Workers are hard to come by for many employers in Saskatchewan’s strong economic climate. A labour market analysis by Sask Trends Monitor suggests increased workforce participation from people aged 55 and up may offer some relief to that stress. Parkland College is doing its part by participating in the Targeted Initiative for Older Workers (TIOW) program – a project sponsored by the Ministry of the Economy and cost-shared with the federal government.
The TIOW program offers assistance to people over 55 who are retired or unemployed. The projects help older workers get the skills they need to participate in the job market and aims to help employers meet their staffing requirements by hiring those workers.
This fall in Kamsack, Parkland College is offering the Mature Workers program. The three-month program begins Sept. 9. Information sessions are scheduled at the college’s Kamsack location (Crowstand Centre, 241 2nd Street) on Aug. 14 and 15, 10 a.m. both days. Assessment interviews will follow in the afternoon.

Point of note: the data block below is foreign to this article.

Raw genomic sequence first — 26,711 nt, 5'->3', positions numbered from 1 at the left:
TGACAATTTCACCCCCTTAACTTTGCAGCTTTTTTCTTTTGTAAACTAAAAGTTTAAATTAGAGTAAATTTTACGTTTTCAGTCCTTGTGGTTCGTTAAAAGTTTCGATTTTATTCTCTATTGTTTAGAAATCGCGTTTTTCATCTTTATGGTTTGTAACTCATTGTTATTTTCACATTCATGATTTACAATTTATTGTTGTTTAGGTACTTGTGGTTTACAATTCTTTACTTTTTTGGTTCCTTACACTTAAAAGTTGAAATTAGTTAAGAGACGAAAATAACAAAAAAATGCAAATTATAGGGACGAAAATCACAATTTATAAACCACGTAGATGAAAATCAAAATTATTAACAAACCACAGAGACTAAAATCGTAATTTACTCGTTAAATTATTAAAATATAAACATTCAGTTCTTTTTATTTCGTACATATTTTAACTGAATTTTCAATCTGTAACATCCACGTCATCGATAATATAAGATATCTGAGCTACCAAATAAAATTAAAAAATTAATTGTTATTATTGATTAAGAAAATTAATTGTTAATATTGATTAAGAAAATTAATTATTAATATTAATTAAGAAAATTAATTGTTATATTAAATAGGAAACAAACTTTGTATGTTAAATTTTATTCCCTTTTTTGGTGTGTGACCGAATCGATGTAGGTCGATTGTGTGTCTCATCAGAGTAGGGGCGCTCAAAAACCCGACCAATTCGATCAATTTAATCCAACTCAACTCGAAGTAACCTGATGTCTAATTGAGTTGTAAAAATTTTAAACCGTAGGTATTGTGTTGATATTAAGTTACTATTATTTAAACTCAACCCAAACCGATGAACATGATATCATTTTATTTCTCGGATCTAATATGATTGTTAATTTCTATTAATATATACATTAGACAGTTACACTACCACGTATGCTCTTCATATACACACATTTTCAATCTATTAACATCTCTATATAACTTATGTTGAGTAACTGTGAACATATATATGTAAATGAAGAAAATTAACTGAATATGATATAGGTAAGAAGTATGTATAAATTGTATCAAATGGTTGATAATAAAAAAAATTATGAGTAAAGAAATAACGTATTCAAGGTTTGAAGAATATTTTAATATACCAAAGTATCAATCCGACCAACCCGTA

“Mature workers are a valuable natural resource, and we know there are many open jobs on the market,” said Gail Gorchynski, Essential Skills consultant with Parkland College. “With the right training and upgrading, older workers can play a pivotal role in meeting employers’ needs.”
To participate in the program, the Ministry of the Economy mandates that older workers must be:
•55-64 years of age (50-54 and 64+ years of age may also be accepted);
•retired or unemployed;
•legally entitled to work in Canada; and
•lacking skills needed for successful integration into new employment.
Each TIOW project has its own activities. These may include vocational and/or learning assessments, peer mentoring, basic skills upgrading, skills training, work experience, preparation for self-employment, direct marketing to employers, resume and interview skills, and counselling.
The Canadian population is rapidly getting older because of longer life expectancy, low birth rates, and the aging of the “baby boomers,” the bulk of whom are now in their early-to-mid 50s. The average age of retirement in Canada, at 62 years of age, is climbing as people stay in their jobs longer or retire and start a different job.
Over the last decade in Saskatchewan, employment among older workers has grown at about four times the province’s total employment rate. Older workers accounted for one in five people working in 2011.
“There are many reasons why people re-enter the workforce at the usual retirement age, whether they need extra money or just want to stay connected to society and feel like they’re making a difference,” Gorchynski added. “We encourage anyone meeting the Ministry’s criteria to join us at the information sessions on August 14 and 15.”